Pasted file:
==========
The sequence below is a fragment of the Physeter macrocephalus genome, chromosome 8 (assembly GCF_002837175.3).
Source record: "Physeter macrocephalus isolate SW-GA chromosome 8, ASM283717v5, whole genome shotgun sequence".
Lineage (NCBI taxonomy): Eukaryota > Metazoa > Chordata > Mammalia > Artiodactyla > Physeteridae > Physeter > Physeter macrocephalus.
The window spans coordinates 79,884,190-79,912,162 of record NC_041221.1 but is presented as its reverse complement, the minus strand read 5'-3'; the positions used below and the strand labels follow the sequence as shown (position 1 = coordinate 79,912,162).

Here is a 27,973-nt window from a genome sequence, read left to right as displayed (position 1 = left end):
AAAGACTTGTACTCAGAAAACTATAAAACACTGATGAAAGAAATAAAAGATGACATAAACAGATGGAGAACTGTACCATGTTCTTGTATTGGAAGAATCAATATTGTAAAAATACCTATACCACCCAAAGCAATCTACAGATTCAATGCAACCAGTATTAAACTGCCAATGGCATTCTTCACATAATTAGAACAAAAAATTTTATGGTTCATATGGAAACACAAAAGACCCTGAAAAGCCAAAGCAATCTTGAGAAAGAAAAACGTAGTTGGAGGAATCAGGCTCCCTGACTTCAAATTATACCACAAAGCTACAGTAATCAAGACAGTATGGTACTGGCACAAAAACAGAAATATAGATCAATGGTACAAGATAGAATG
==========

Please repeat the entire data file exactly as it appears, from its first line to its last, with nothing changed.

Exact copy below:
The sequence below is a fragment of the Physeter macrocephalus genome, chromosome 8 (assembly GCF_002837175.3).
Source record: "Physeter macrocephalus isolate SW-GA chromosome 8, ASM283717v5, whole genome shotgun sequence".
Lineage (NCBI taxonomy): Eukaryota > Metazoa > Chordata > Mammalia > Artiodactyla > Physeteridae > Physeter > Physeter macrocephalus.
The window spans coordinates 79,884,190-79,912,162 of record NC_041221.1 but is presented as its reverse complement, the minus strand read 5'-3'; the positions used below and the strand labels follow the sequence as shown (position 1 = coordinate 79,912,162).

Here is a 27,973-nt window from a genome sequence, read left to right as displayed (position 1 = left end):
AAAGACTTGTACTCAGAAAACTATAAAACACTGATGAAAGAAATAAAAGATGACATAAACAGATGGAGAACTGTACCATGTTCTTGTATTGGAAGAATCAATATTGTAAAAATACCTATACCACCCAAAGCAATCTACAGATTCAATGCAACCAGTATTAAACTGCCAATGGCATTCTTCACATAATTAGAACAAAAAATTTTATGGTTCATATGGAAACACAAAAGACCCTGAAAAGCCAAAGCAATCTTGAGAAAGAAAAACGTAGTTGGAGGAATCAGGCTCCCTGACTTCAAATTATACCACAAAGCTACAGTAATCAAGACAGTATGGTACTGGCACAAAAACAGAAATATAGATCAATGGTACAAGATAGAATG